Lastly, we receive this holy sacrament in the assembly of the people of God, with humility and reverence, keeping up among us a holy remembrance of the death of Christ our Savior, with thanksgiving, making confession of our faith and of the Christian religion. Therefore no one ought to come to this table without having previously rightly examined himself, lest by eating of this bread and drinking of this cup he eat and drink judgment to himself. In a word, we are moved by the use of this holy sacrament to a fervent love of God and our neighbor.
-From Article 35 of the Belgic Confession of Faith
We had the privilege of celebrating the Lord’s Supper at my church last Sunday morning. The next time we will enjoy the bread and wine together will be in April. This infrequent celebration of the Sacrament at our church is the result of many decades of a weak tradition in the Dutch Reformed churches, an unfortunate habit that seems nearly impossible to break ourselves of despite the efforts of many brave souls. What the Word of God proclaims and what the confessions teach concerning the Sacrament loses out time after time to the old, “but this is the way we’ve always done it.” I think the practice of celebrating Communion less-than-oft has programmed many people into thinking that the Table is on some level far higher up than the preaching of the Word. It has become a ‘special occasion’ one must get ready for far ahead of time because of its ‘specialness.’ The reason it is so rarely celebrated, some say, is so that it doesn’t become a common thing resulting in apathy.
I don’t know exactly how we got to the Dutch Reformed ‘once-in-a-blue-moon’ communion from Calvin’s weekly communion, but one thing that isn’t helping us get it back is the notion that we are required to undergo a special week of self-reflection and ‘the old college try’ at holy living for a week before we can partake. Most of my fellow Dutchmen will know that I’m taking about the so-called ‘week of preparation,’ a ‘holy week’ that takes place four, six, or sometimes even twelve weeks out of a year in our churches, a week that begins with a preparatory exhortation during a preparatory service.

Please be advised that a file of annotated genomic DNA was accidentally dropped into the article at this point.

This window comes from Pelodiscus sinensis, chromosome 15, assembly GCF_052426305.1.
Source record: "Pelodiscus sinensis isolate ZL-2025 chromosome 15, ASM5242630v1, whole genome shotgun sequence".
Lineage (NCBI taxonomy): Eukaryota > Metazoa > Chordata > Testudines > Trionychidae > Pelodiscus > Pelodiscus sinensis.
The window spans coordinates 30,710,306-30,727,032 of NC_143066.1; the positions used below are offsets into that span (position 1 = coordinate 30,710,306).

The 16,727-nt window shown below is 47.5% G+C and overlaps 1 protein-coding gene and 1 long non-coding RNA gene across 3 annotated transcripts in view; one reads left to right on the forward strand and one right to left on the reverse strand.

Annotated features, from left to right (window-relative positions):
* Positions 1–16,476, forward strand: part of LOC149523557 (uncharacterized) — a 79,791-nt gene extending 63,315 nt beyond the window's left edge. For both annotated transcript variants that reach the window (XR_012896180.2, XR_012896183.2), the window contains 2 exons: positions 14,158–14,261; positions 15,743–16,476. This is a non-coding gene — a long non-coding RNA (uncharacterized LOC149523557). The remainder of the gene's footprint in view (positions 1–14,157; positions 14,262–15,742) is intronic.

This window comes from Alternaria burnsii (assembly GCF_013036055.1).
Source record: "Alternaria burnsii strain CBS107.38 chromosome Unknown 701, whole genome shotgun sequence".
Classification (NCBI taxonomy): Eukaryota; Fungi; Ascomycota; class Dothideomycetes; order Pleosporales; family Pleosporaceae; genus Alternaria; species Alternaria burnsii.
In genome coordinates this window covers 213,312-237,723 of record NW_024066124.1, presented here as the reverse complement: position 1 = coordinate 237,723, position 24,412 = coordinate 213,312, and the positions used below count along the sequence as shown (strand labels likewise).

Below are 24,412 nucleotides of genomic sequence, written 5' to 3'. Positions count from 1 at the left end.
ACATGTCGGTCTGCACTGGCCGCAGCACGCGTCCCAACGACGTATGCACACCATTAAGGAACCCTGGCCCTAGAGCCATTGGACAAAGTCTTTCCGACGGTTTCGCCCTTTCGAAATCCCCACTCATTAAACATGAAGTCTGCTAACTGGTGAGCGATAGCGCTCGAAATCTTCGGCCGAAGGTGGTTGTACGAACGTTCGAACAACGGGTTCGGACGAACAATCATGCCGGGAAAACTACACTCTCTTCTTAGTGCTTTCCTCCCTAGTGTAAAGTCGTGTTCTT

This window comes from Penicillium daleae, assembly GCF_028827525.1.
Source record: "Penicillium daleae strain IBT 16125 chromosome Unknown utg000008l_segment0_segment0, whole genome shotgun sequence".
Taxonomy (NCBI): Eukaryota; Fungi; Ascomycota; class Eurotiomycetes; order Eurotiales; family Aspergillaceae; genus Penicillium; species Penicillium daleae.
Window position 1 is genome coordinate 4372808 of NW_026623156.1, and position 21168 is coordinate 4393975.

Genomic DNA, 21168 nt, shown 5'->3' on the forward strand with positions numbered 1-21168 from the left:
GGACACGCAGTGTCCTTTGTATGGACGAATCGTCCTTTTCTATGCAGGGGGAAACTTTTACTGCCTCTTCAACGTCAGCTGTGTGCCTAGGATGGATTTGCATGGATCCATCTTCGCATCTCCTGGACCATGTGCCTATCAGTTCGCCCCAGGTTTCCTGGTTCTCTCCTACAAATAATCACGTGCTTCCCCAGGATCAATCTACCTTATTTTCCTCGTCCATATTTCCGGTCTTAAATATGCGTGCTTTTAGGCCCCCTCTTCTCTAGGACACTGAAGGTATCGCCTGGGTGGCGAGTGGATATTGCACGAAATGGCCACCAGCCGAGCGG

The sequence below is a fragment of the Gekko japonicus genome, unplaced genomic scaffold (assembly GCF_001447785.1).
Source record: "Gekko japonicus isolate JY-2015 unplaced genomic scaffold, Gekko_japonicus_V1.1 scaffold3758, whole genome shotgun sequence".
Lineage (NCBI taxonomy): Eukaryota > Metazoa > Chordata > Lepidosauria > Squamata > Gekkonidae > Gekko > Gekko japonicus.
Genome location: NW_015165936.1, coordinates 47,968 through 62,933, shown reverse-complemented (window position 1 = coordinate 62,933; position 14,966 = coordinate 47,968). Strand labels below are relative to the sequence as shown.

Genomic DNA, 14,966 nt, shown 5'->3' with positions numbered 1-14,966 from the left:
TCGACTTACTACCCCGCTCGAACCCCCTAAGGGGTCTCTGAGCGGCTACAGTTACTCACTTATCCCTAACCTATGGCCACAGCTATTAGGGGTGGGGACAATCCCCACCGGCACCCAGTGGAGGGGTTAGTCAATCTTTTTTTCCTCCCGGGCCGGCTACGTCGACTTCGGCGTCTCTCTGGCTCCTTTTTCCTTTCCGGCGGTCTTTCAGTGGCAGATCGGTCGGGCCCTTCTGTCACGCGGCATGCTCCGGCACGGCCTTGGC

Six Sundays from next we will once again read a preparatory exhortation form from the back of our Psalter Hymnals to help us prepare for the Lord’s Supper which will be celebrated in seven Sundays. The preparatory exhortation form itself isn’t all bad, it directs our thoughts the way the Heidelberg Catechism does; in the knowledge of our sin and misery, in how we have been delivered from our sin and misery, and how we are to thank God for such deliverance. The exhortation is also right when it reminds us that “we do not come [to the Table] claiming any merit in ourselves” but clinging only to the merits of Christ. But why do we need a special form to direct us to these things? Did we lose our confidence in the preaching of the Gospel? Does the form communicate something that can’t be communicated in preaching? And why do we think we need this special instruction a full week before we come to the Table?
We’ve adopted an unhealthy and quite un-Reformed practice in setting aside a ‘holy week’ to prepare to come to the Lord’s Table. Even though the preparatory form itself does not blatantly tell us to try as hard as we can for a week to make ourselves worthy partakers, we almost can’t help but come away with this impression. I sometimes wonder how many people come to the Table the next Lord’s Day thinking, “I’ve done my best in the last six days, and I’m as good as I can be right now.” God forbid that I ever come to the Lord’s Table with “my best.” I also wonder how many people are driven to the point of deep despair during the week of preparation because they just can’t seem to get out from under the weight of the law, always looking inward for ways to make themselves right with God rather than looking outward to the all-sufficient Savior.
Was a week set aside for inward reflection, self-loathing, and keeping a tally of one’s evil deeds and good works what Guido had in mind when he penned the words of article 35 of the Belgic Confession? Is this what Paul meant for us in I Corinthians 11? When I read the words of Article 35 of the Confession I wonder who wouldn’t want to be fed at the Lord’s Table and partake of Christ and all His benefits every week, and thus be moved week after week to ‘a fervent love of God and our neighbor.’